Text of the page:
A cross-disciplinary team of Ropes & Gray attorneys advised Pacira Pharmaceuticals on its December 14 settlement agreement with FDA. On behalf of Pacira, Ropes & Gray had filed suit against FDA in September 2015 in the U.S District Court for the Southern District of New York, alleging that the agency had violated Pacira’s First and Fifth Amendment rights, as well as the Administrative Procedure Act, in issuing a Warning Letter in 2014 that had accused Pacira of engaging in off-label marketing of EXPAREL®, the company’s flagship drug. In its complaint and motion for a preliminary injunction, Pacira contended that the marketing claims cited by FDA in the Warning Letter were “on-label,” rather than “off-label” as alleged by the agency; additionally, Pacira argued that even if its speech were deemed off-label, the speech was truthful and non-misleading and thus deserving of First Amendment protection. The pharmaceutical industry has been following the litigation closely as an indication how this approach of combining administrative and constitutional claims might fare in the wake of recent favorable First Amendment decisions relating to pharmaceutical manufacturers’ marketing.

By teaming its veteran appellate and government enforcement litigators up with its expert FDA regulatory attorneys, Ropes & Gray helped Pacira win a resounding victory in the case. As described below, under the terms of the settlement agreement, FDA took the unprecedented step of withdrawing its Warning Letter, confirming that Pacira’s promotional claims for EXPAREL were in fact on-label. Additionally, to clarify ambiguities that gave rise to the Warning Letter, FDA agreed to approve significant revisions to the EXPAREL label.

Background on Litigation

On September 8, 2015, Pacira filed a lawsuit against FDA seeking to gain clarity about the scope of EXPAREL’s approval and to exercise its rights to communicate truthful and non-misleading information. The lawsuit followed the company’s previously unsuccessful attempts to engage FDA in a dialogue regarding allegations made by FDA in the 2014 Warning Letter. Although FDA had approved EXPAREL in 2011 for “administration into the surgical site to produce postsurgical analgesia,” the Warning Letter alleged that Pacira could not promote EXPAREL for use in surgeries other than bunionectomy and hemorrhoidectomy, the two sites studied in Pacira’s pivotal clinical trials. The Warning Letter also asserted that Pacira could not make claims about EXPAREL’s duration of effectiveness over 72 hours, even though that was the primary endpoint of one of the drug’s pivotal trials.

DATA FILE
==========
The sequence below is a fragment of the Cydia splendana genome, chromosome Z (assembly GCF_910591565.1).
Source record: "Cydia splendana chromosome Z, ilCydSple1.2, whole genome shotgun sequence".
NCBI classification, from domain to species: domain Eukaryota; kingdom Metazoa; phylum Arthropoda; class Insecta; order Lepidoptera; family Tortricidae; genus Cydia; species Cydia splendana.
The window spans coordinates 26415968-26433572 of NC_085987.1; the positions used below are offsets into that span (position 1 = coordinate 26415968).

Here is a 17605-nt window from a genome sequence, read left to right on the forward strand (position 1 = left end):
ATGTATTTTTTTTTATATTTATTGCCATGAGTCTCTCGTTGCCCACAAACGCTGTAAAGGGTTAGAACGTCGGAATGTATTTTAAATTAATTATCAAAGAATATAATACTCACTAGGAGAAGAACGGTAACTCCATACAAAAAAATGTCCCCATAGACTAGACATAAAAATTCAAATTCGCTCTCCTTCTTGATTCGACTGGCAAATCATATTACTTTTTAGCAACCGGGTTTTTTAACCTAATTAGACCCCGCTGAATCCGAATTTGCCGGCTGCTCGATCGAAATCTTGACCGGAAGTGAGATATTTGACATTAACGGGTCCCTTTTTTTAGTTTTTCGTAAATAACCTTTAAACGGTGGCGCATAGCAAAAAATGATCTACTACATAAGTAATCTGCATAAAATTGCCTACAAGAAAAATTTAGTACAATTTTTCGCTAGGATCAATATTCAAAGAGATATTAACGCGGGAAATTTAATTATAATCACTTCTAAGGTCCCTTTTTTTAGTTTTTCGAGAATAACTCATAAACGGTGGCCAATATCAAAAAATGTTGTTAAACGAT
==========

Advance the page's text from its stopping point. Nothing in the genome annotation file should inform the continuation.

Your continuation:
Three prominent experts submitted declarations supporting Pacira’s lawsuit. Dr. Larry Goldkind, a former high-ranking FDA official, described how the Warning Letter was inconsistent with both FDA’s 2011 approval of EXPAREL and the agency’s long-standing policy and practices relating to approval of analgesic drugs more generally. Dr. Lee-Jen Wei, a tenured professor of biostatistics at Harvard, explained that one of EXPAREL’s pivotal trials demonstrated a significant treatment effect for EXPAREL compared to placebo for up to 72 hours. And Dr. Alex Cahana, a specialist in pain medication, described the substantial public health benefits of communicating information about non-opioid pain drugs such as EXPAREL.

Highlights of Settlement Agreement

The settlement confirms, as Pacira had maintained throughout, that EXPAREL is, and has at all times been, broadly approved to provide postsurgical analgesia and that Pacira did not violate the law by marketing EXPAREL for use in surgical sites beyond the two sites studied in its pivotal clinical trials. The key features of the settlement are as follows:

First, in an unprecedented move, FDA rescinded the Warning Letter and issued a new letter to Pacira explaining the reasons for the withdrawal (the “rescission letter”). The rescission letter, signed by Janet Woodcock, Director of the Center for Drug Evaluation and Research, acknowledged that the EXPAREL label as initially approved “created ambiguity with respect to the scope of the approved indication” and that upon further review, FDA concluded that the Warning Letter was based on a misreading of the EXPAREL label. The rescission letter also conceded that the plain language of the Indications and Usage section in the EXPAREL label, as well as the pivotal clinical trials submitted to FDA, made clear that EXPAREL is approved for postsurgical analgesia in surgical sites generally, and that the approval is not limited to bunionectomy and hemorrhoidectomy procedures.

Second, FDA approved a significant revision to the EXPAREL label to address certain ambiguities in the EXPAREL label that gave rise to the Warning Letter. In particular, the new label makes clear that EXPAREL is indicated for use in surgical sites generally, not just the two sites studied in EXPAREL’s pivotal trials. Additionally, the revised Dosing and Administration section provides general guidance on selecting the proper EXPAREL dose for the planned surgical site and indicates that the dosing information from the two pivotal trials provides examples from which practitioners may extrapolate for administration in other surgical sites. The label also deletes language characterizing the duration of effect of EXPAREL in one of the pivotal studies and replaces it with a more balanced explanation of the data regarding effectiveness.

Doug Hallward-Driemeier of Ropes & Gray LLP, attorney for Pacira, stated, “We have long argued that the FDA Warning Letter to Pacira was issued in error because it was based on FDA’s misinterpretation of the approved indication for EXPAREL and the clinical evidence supporting the drug’s approval. We are pleased that the agency took the extraordinary steps of withdrawing the Warning Letter and revising the EXPAREL label, both of which fully vindicate our client and its lawful and appropriate promotional practices.”